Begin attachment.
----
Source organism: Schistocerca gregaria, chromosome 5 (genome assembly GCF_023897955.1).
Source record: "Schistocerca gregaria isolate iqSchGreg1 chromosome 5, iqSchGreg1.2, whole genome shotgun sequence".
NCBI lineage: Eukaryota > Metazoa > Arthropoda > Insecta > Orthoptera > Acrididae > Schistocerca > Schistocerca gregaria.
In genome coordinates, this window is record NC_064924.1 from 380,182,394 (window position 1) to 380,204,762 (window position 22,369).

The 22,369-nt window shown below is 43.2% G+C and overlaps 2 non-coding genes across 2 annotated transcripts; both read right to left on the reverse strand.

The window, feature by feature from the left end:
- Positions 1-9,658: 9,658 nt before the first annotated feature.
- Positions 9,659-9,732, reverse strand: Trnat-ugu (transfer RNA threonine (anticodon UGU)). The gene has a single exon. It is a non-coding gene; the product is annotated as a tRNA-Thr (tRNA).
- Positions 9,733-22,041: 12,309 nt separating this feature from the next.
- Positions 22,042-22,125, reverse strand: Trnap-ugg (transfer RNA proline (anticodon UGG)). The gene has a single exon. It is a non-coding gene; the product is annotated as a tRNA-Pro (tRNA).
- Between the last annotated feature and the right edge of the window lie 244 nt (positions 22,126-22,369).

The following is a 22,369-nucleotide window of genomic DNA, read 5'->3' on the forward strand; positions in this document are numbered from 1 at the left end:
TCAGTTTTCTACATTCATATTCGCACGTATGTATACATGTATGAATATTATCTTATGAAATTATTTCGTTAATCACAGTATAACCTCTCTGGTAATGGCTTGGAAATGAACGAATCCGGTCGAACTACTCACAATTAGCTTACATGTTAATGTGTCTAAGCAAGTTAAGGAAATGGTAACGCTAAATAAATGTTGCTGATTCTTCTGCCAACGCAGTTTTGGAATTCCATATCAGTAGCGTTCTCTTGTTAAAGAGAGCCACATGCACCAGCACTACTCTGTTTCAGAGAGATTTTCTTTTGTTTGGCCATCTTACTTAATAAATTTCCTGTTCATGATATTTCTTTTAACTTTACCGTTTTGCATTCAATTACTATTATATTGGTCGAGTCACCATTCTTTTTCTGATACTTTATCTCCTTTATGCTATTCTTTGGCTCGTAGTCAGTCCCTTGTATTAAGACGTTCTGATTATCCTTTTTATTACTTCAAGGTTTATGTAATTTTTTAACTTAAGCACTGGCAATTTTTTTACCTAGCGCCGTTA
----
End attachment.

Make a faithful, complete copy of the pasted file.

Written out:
Source organism: Schistocerca gregaria, chromosome 5 (genome assembly GCF_023897955.1).
Source record: "Schistocerca gregaria isolate iqSchGreg1 chromosome 5, iqSchGreg1.2, whole genome shotgun sequence".
NCBI lineage: Eukaryota > Metazoa > Arthropoda > Insecta > Orthoptera > Acrididae > Schistocerca > Schistocerca gregaria.
In genome coordinates, this window is record NC_064924.1 from 380,182,394 (window position 1) to 380,204,762 (window position 22,369).

The 22,369-nt window shown below is 43.2% G+C and overlaps 2 non-coding genes across 2 annotated transcripts; both read right to left on the reverse strand.

The window, feature by feature from the left end:
- Positions 1-9,658: 9,658 nt before the first annotated feature.
- Positions 9,659-9,732, reverse strand: Trnat-ugu (transfer RNA threonine (anticodon UGU)). The gene has a single exon. It is a non-coding gene; the product is annotated as a tRNA-Thr (tRNA).
- Positions 9,733-22,041: 12,309 nt separating this feature from the next.
- Positions 22,042-22,125, reverse strand: Trnap-ugg (transfer RNA proline (anticodon UGG)). The gene has a single exon. It is a non-coding gene; the product is annotated as a tRNA-Pro (tRNA).
- Between the last annotated feature and the right edge of the window lie 244 nt (positions 22,126-22,369).

The following is a 22,369-nucleotide window of genomic DNA, read 5'->3' on the forward strand; positions in this document are numbered from 1 at the left end:
TCAGTTTTCTACATTCATATTCGCACGTATGTATACATGTATGAATATTATCTTATGAAATTATTTCGTTAATCACAGTATAACCTCTCTGGTAATGGCTTGGAAATGAACGAATCCGGTCGAACTACTCACAATTAGCTTACATGTTAATGTGTCTAAGCAAGTTAAGGAAATGGTAACGCTAAATAAATGTTGCTGATTCTTCTGCCAACGCAGTTTTGGAATTCCATATCAGTAGCGTTCTCTTGTTAAAGAGAGCCACATGCACCAGCACTACTCTGTTTCAGAGAGATTTTCTTTTGTTTGGCCATCTTACTTAATAAATTTCCTGTTCATGATATTTCTTTTAACTTTACCGTTTTGCATTCAATTACTATTATATTGGTCGAGTCACCATTCTTTTTCTGATACTTTATCTCCTTTATGCTATTCTTTGGCTCGTAGTCAGTCCCTTGTATTAAGACGTTCTGATTATCCTTTTTATTACTTCAAGGTTTATGTAATTTTTTAACTTAAGCACTGGCAATTTTTTTACCTAGCGCCGTTA